Pico Chording Keyboard Is Simultaneously Vintage And New

On paper, chording — that’s pressing multiple keys to create either a single character or a whole word — looks like one of the best possible input methods. Maybe not the best for speed, at least for a while, but definitely good for conserving the total number of keys. Of course, fewer keys also makes for an easier time when it comes to building keyboards (as long as you don’t have to code the chording software). In fact, we would venture to guess that the hardest part of building your own version of [CrazyRobMiles]’s Pico Chord Keyboard would be teaching your fingers how to work together to chord instead of typing one at a time.

[CrazyRobMiles] took inspiration from the Cykey chording design used for the Microwriter and later, the Microwriter Agenda that also featured a qwerty blister keyboard. Both featured small screens above the six keys — one for each finger, and two for the thumb. While the original Microwriter ran on an 8-bit microprocessor, Pico Chord Keyboard uses — you guessed it — the Raspberry Pi Pico.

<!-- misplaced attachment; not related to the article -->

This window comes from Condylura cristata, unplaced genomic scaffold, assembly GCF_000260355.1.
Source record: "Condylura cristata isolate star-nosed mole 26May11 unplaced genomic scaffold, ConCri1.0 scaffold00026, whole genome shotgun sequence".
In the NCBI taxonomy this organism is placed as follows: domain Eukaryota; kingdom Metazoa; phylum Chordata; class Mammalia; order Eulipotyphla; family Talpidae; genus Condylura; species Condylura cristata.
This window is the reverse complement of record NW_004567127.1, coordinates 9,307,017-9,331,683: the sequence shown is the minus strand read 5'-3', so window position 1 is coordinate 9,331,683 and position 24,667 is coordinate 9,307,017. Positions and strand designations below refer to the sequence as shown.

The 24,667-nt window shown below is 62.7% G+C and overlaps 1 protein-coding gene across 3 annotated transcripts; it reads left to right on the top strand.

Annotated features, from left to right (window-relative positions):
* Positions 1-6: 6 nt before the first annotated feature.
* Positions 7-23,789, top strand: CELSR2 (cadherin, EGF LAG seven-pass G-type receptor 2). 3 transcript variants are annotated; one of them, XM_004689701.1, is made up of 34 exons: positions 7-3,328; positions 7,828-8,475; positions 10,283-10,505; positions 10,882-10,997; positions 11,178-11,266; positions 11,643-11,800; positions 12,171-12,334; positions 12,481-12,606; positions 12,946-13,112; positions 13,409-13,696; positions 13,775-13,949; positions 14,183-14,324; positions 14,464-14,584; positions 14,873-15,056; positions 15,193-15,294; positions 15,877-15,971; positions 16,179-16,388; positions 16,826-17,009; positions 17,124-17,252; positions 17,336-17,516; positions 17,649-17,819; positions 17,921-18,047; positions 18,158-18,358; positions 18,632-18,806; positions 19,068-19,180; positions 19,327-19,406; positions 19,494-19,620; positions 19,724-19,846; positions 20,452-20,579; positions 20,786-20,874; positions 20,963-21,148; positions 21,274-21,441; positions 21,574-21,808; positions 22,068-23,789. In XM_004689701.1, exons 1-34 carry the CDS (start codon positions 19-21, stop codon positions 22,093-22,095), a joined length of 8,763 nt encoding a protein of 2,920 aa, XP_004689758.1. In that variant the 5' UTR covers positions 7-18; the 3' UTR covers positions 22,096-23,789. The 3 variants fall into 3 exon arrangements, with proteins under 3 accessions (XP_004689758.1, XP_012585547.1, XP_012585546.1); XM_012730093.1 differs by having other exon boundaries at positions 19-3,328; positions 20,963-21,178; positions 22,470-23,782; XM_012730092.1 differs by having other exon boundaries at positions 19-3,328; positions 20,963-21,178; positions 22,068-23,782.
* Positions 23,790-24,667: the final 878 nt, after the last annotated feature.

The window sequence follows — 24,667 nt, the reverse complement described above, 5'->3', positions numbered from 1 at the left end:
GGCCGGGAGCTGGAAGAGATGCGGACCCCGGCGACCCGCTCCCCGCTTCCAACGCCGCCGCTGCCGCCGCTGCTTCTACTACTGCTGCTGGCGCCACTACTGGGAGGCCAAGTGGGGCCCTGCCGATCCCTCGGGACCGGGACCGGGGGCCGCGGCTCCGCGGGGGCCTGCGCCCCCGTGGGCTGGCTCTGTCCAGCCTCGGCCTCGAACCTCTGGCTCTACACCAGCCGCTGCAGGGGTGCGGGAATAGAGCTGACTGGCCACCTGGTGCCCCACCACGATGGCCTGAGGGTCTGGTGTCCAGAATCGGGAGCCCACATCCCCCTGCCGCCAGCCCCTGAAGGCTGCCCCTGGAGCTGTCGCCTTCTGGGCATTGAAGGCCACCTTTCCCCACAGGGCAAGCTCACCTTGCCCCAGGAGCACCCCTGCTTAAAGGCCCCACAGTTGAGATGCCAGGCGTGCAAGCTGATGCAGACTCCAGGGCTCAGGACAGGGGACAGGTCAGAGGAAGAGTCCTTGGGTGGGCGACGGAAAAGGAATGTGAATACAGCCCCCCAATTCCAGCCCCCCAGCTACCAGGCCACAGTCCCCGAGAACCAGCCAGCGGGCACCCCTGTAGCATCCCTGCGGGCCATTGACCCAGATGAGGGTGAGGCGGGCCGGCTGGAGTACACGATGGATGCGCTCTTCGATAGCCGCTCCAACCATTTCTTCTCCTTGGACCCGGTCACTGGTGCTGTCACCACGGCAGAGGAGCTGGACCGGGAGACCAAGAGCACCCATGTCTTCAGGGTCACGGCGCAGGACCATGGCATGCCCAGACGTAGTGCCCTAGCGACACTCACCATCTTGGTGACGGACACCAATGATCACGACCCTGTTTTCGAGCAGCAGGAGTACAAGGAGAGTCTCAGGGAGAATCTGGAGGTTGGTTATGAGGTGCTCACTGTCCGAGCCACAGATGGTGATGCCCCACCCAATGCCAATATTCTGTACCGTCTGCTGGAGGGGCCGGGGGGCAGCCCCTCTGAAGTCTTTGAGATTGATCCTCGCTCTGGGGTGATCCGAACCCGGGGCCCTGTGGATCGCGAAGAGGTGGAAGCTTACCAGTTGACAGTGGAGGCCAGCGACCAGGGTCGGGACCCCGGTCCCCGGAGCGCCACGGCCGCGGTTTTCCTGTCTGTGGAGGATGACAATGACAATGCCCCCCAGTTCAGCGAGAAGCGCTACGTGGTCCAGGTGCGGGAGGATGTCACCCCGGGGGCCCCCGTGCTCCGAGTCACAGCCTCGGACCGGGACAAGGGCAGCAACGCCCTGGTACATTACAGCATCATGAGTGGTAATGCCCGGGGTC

We love that [CrazyRobMiles] went with four 14-segment displays, which gives it a nice old school feel, but used transparent keycaps over Kailh switches. This is actually important, because not only do the LEDs show what mode you’re in (alpha vs. numeric vs. symbols), they also teach you how to chord each letter in the special training game mode. Be sure to check it out in the video after the break.

Isn’t it cool that we live in a world of relatively big keyboards with few keys and tiny keyboards with all the keys?

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It's a keyboard!

The Charachorder Keyboard Is Too Fast For Competition

We interrupt the flow of Keebin’ with Kristina to bring you this special bulletin. When three different people alert you to a keyboard within 48 hours or so, it calls for more than just a paragraph in the roundup column. So here are several paragraphs, an animated GIF, and some extended commentary about the Charachorder, a new kind of input that came up through Kickstarter in 2021.